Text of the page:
Crunch time

Elite private school group may eject members `struggling' in the recession

Irena Barker

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Financial problems and dwindling pupil numbers at top private schools could force at least a dozen independents out of the elite Headmasters' and Headmistresses' Conference (HMC), TES has learned.

An acrimonious debate is understood to be taking place at the heart of the HMC, which represents the likes of Eton College and Harrow, over whether to stand by schools that are struggling or cut them loose and focus instead on its larger institutions. A senior HMC source said that some people in the organisation also wanted to recruit high-performing girls' schools.

The HMC is concerned about at least 12 schools, the source said, where pupil numbers are in danger of falling below 325, the minimum required for membership. There are also concerns about the financial health of a number of schools that have been hit by the recession.

The issue came to light as Llandovery College - one of Wales's top independents - was told its HMC status was hanging in the balance because of low pupil numbers and revelations about pound;2 million worth of long- standing debts.

The poor state of its finances led to teachers receiving no pay for June, although a rescue package means all staff will be made redundant and immediately re-employed in time for September. The school hopes to have 320 pupils in the new term.

Headmaster Guy Ayling, who took up the post in April, told TES that he had written to the HMC, which represents 250 schools, in "support of the many schools that may be struggling in these difficult times".

"The HMC seems to be whittling away at the schools on the periphery and, from the reaction of members, this is not a popular policy," he said.

Independents in the North East, North West and South West have been particularly affected by the recession and a surplus of schools. The Independent Schools Council census showed that the overall number of private school pupils was up by 0.1 per cent in 2012 - the first increase since the credit crunch hit - but that was fuelled by the popularity of schools in London and the South East. In other regions, pupil numbers fell by 0.7 per cent.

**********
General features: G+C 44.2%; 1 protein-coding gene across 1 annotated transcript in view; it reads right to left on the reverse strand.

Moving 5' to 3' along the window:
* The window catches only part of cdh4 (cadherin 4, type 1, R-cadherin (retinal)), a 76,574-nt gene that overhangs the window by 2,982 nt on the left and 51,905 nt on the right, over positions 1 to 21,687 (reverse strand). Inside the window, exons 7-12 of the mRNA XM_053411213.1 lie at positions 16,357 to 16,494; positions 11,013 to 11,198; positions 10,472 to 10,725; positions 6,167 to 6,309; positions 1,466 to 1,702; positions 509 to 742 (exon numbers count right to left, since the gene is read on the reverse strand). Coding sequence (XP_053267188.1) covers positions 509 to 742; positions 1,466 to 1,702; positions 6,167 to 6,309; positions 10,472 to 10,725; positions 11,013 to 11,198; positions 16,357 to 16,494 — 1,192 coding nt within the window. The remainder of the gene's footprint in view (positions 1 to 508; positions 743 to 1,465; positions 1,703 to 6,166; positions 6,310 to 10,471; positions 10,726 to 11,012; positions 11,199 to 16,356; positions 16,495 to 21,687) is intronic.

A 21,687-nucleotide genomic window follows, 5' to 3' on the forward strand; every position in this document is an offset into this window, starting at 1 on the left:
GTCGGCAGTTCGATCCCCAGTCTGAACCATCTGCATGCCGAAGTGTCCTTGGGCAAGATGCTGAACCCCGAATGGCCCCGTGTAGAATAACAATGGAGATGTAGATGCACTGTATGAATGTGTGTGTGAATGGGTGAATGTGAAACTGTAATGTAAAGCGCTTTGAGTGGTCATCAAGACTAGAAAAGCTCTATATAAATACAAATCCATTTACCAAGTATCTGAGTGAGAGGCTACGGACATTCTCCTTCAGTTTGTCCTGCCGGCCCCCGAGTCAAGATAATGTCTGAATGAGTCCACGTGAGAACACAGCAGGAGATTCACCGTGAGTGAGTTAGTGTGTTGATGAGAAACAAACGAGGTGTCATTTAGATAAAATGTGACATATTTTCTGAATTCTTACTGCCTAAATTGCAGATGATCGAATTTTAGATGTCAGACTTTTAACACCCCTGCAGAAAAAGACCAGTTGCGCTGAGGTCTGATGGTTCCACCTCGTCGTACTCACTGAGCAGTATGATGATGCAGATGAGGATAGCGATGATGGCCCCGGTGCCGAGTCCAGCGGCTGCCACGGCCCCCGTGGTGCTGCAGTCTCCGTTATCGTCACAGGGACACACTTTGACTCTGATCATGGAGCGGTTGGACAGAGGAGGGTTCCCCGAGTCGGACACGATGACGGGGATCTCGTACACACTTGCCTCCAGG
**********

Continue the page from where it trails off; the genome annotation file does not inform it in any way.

The debate has been sparked by an internal review of membership rules carried out this year. Losing the HMC seal of approval would be a blow to schools that are already struggling, as it is seen as a mark of high quality among parents. Status is reviewed only when a school's leadership changes, as the membership is granted to the headteacher.

"There have been very acrimonious discussions, with one side saying we should actually raise the pupil number requirements and recruit strong girls' schools," a senior HMC source told TES. "The other side says that we should abandon size as a requirement, focus on quality and the strong should help the weak."

The HMC has only one all-girls member - Guildford High. Most high-ranking girls' schools belong to the Girls' Schools Association.

Lord Adonis, the former Labour schools minister who oversaw the transition of a number of independent schools to academy status, last month wrote that "the chill is serious" for many private schools and a number might not survive.

A handful of schools have already sought a way out through taking on academy or free school status - for example, Batley Grammar in Yorkshire and most recently Liverpool College. This has led to more soul-searching at the HMC over the new status of members who effectively become publicly funded competitors.

As well as the requirement to have at least 325 pupils in total, schools also need their sixth forms to be equivalent to at least 60 per cent of the number of pupils in Years 9, 10 and 11 to qualify for HMC membership.

HMC chairman Kenneth Durham, who is the headmaster of University College School in Hampstead, north London, denied that there was a rift in the organisation and said that debate over what should happen to schools was "extremely amicable". He also disputed that as many as 12 schools were in difficulties.

"We raised the size requirements in 2007 from 250 to 325 and any schools that didn't reach that threshold were allowed to stay in," he said. "I suspect that some of these schools may be finding it hard to reach that figure because it is not a good time to seek to expand your school."

General secretary William Richardson said no decision over possible rule changes had been reached. It was unlikely that an incoming head would be excluded from membership solely because the size of the school had shrunk, he said.

Ups and downs

0.1% - Increase in overall pupil numbers at independent schools.

1.2% - Increase in overall pupil numbers in London and the South East.

-1.8% - Drop in day pupil numbers in the North of England.

-1.3% - Drop in boarding numbers in the South West.

-3.1% - Drop in boarding numbers in East Anglia.

Photo: Llandovery College was told its HMC status was hanging in the balance.

Original headline: Elite private school group may force out `struggling' members

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Irena Barker

Irena Barker is a freelance journalist.

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